This article was written about me for The Whig-Standard in Kingston
KINGSTON — An Ontario man who was on an epic bicycle ride across two continents has had to put his ride on hold and ride out the COVID-19 pandemic in Kingston.
Arie Hoogerbrugge, 46, of Grimsby is staying with his aunt after arriving in the city almost two weeks ago.
Starting in November, Hoogerbrugge pedalled his bike 4,900 kilometres through Atlantic Canada and Quebec and arrived in Kingston on March 19.
Prior to starting the ride, Hoogerbrugge worked as a long haul trucker, living out of his truck for the past several years.
The winter-long ride through Eastern Canada was the first part of Hoogerbrugge’s three-year, 55,000-kilometre journey that is to take him across Canada from St. John’s to Inuvik at the end of the Dempster Highway before turning south and riding to the southern tip of South America.
“My plan was to keep moving,” Hoogerbrugge said Monday. “Pretty much when I arrived, things started to escalate. You had all these provinces talking about closing their borders.”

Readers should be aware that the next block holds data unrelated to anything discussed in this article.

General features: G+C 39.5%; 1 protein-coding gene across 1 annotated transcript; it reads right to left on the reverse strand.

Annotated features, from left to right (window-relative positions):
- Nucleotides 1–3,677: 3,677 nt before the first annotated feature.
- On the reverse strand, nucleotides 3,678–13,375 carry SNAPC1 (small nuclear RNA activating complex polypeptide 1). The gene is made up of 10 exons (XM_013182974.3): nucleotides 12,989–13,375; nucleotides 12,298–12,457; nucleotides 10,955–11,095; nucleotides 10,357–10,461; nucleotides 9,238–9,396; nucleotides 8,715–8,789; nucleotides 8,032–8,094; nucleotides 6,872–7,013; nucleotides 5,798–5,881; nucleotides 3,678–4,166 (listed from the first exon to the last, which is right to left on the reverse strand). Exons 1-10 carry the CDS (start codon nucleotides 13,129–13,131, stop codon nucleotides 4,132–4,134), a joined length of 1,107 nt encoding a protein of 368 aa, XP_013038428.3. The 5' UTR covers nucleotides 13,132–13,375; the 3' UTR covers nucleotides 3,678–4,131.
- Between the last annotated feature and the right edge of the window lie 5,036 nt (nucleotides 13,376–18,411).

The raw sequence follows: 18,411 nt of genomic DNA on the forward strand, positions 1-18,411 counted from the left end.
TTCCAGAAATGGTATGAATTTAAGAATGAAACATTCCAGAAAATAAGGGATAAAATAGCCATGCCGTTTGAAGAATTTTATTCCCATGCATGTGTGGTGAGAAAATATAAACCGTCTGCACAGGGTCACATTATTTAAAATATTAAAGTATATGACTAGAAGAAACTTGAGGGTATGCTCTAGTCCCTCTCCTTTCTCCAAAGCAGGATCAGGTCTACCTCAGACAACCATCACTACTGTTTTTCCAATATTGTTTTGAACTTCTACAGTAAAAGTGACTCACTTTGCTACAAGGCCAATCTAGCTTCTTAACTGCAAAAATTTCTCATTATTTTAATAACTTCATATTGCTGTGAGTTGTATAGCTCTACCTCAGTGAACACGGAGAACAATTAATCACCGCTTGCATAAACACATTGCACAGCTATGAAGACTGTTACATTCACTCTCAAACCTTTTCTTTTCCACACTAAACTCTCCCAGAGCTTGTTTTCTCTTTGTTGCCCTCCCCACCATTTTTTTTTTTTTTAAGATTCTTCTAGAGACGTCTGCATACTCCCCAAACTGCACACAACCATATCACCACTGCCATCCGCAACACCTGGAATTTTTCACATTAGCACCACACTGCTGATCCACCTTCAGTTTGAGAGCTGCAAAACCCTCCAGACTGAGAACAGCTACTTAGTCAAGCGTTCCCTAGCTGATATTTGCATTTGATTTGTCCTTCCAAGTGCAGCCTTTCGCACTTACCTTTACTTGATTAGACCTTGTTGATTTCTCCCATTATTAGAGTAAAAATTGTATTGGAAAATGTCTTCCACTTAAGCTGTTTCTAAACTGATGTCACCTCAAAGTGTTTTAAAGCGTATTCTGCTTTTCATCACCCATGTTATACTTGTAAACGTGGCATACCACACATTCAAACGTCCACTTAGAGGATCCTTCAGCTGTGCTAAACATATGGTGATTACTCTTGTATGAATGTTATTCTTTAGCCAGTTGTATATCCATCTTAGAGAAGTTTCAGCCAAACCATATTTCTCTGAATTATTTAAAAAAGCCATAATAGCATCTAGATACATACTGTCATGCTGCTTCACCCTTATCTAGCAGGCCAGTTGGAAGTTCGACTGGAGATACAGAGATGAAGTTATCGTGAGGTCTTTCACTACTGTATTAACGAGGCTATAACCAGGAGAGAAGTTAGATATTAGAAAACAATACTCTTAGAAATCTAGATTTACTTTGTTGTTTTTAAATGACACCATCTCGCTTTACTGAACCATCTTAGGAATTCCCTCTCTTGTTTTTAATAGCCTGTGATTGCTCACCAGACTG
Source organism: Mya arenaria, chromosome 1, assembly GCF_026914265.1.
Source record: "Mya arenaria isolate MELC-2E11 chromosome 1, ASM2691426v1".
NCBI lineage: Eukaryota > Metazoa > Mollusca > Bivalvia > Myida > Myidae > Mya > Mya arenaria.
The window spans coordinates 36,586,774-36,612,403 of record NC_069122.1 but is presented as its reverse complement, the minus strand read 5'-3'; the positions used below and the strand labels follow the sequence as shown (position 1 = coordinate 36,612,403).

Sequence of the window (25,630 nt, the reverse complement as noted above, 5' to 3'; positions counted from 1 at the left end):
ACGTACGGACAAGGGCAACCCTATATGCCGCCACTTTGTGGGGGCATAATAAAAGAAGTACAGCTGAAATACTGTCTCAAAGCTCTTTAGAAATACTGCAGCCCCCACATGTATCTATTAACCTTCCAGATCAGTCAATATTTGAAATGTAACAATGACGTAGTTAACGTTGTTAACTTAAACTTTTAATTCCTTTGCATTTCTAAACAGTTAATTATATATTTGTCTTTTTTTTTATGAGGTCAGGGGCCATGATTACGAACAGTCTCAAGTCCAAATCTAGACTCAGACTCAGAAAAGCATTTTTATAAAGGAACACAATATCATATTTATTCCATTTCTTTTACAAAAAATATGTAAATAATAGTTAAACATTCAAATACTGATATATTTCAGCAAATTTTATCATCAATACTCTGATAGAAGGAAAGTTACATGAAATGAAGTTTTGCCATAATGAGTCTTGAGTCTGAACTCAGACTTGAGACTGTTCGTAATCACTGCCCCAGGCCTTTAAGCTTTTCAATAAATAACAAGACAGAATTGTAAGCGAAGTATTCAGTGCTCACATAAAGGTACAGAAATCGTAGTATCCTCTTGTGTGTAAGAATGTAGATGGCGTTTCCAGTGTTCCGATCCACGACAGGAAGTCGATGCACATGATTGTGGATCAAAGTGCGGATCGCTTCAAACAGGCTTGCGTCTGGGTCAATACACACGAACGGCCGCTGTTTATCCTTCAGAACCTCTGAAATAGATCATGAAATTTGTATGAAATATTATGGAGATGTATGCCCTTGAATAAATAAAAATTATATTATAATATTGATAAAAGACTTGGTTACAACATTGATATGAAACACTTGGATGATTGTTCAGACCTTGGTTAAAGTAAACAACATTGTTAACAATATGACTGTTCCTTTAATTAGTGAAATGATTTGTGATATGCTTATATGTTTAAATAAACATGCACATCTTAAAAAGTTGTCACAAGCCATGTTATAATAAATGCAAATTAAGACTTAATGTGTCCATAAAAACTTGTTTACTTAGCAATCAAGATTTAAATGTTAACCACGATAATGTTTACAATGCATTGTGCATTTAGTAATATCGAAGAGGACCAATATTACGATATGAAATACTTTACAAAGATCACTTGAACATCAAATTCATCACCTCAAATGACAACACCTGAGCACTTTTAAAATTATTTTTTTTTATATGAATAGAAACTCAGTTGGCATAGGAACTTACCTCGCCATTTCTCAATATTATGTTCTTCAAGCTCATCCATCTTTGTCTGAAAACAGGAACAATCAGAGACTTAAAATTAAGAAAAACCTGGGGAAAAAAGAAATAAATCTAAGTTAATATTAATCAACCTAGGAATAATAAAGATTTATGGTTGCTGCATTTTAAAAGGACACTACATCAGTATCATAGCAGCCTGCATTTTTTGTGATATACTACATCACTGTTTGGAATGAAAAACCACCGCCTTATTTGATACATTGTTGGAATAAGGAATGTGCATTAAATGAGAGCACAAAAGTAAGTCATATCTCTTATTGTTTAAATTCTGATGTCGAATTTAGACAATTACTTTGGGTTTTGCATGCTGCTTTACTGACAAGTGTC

Now, instead of riding his bike, Hoogerbrugge is staying in his aunt’s apartment waiting for the pandemic to pass.
“If I started moving on and three or four or five days later all of a sudden Premier Ford said no more movement in the province, I would be kind of an idiot for leaving a safe haven,” he said. “I’d be heading for the GTA where things are heavily populated.”
Instead, for the foreseeable future, he is staying put.
“We are moving around and it seems fairly taboo,” he said of the current situation in Ontario, where public health officials are encouraging people to stay home to limit the spread of the virus. “People are not too happy when they hear about people moving around.”
Having met hundreds of people along the way so far and having built an audience of people watching his progress online, Hoogerbrugge said he was worried about upsetting people by pushing on with his ride before it was safe to do so.
Plus, his ride so far has been marked by interactions with people, and he said he would be willing to wait until the pandemic passes if it meant continuing to meet people along the way.
Of course, delaying the ride several months until the pandemic passes means Hoogerbrugge may not be finished with cold weather.
“I’m not a cold-weather person. I don’t like the winter any more than anybody else,” he said of his ride through a Maritime winter.
“I did it. I proved myself. I don’t have to go out in the cold ever again in my life, but if this thing drags out for too many months, I have a feeling I will be stuck in another Canadian winter.”